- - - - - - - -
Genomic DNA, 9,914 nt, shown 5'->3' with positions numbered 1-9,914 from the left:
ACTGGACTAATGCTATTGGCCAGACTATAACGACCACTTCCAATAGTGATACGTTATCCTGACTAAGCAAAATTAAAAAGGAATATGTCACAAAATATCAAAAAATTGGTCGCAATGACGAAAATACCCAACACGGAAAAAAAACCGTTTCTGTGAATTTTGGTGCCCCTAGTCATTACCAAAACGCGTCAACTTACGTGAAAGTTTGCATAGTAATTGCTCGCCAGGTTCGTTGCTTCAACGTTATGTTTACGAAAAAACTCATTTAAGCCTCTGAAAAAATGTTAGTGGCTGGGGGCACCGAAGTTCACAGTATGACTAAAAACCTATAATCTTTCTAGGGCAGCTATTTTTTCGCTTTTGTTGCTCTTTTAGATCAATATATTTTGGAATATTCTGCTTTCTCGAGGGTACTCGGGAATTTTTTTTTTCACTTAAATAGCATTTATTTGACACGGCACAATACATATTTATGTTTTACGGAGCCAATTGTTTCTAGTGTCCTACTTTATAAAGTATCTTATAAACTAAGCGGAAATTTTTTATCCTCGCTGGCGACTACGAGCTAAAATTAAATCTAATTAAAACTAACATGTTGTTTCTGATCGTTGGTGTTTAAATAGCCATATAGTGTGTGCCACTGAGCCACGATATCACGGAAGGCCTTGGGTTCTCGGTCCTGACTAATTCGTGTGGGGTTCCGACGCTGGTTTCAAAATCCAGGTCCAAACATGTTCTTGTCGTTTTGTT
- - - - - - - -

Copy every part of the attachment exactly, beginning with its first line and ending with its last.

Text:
Genomic DNA, 9,914 nt, shown 5'->3' with positions numbered 1-9,914 from the left:
ACTGGACTAATGCTATTGGCCAGACTATAACGACCACTTCCAATAGTGATACGTTATCCTGACTAAGCAAAATTAAAAAGGAATATGTCACAAAATATCAAAAAATTGGTCGCAATGACGAAAATACCCAACACGGAAAAAAAACCGTTTCTGTGAATTTTGGTGCCCCTAGTCATTACCAAAACGCGTCAACTTACGTGAAAGTTTGCATAGTAATTGCTCGCCAGGTTCGTTGCTTCAACGTTATGTTTACGAAAAAACTCATTTAAGCCTCTGAAAAAATGTTAGTGGCTGGGGGCACCGAAGTTCACAGTATGACTAAAAACCTATAATCTTTCTAGGGCAGCTATTTTTTCGCTTTTGTTGCTCTTTTAGATCAATATATTTTGGAATATTCTGCTTTCTCGAGGGTACTCGGGAATTTTTTTTTTCACTTAAATAGCATTTATTTGACACGGCACAATACATATTTATGTTTTACGGAGCCAATTGTTTCTAGTGTCCTACTTTATAAAGTATCTTATAAACTAAGCGGAAATTTTTTATCCTCGCTGGCGACTACGAGCTAAAATTAAATCTAATTAAAACTAACATGTTGTTTCTGATCGTTGGTGTTTAAATAGCCATATAGTGTGTGCCACTGAGCCACGATATCACGGAAGGCCTTGGGTTCTCGGTCCTGACTAATTCGTGTGGGGTTCCGACGCTGGTTTCAAAATCCAGGTCCAAACATGTTCTTGTCGTTTTGTT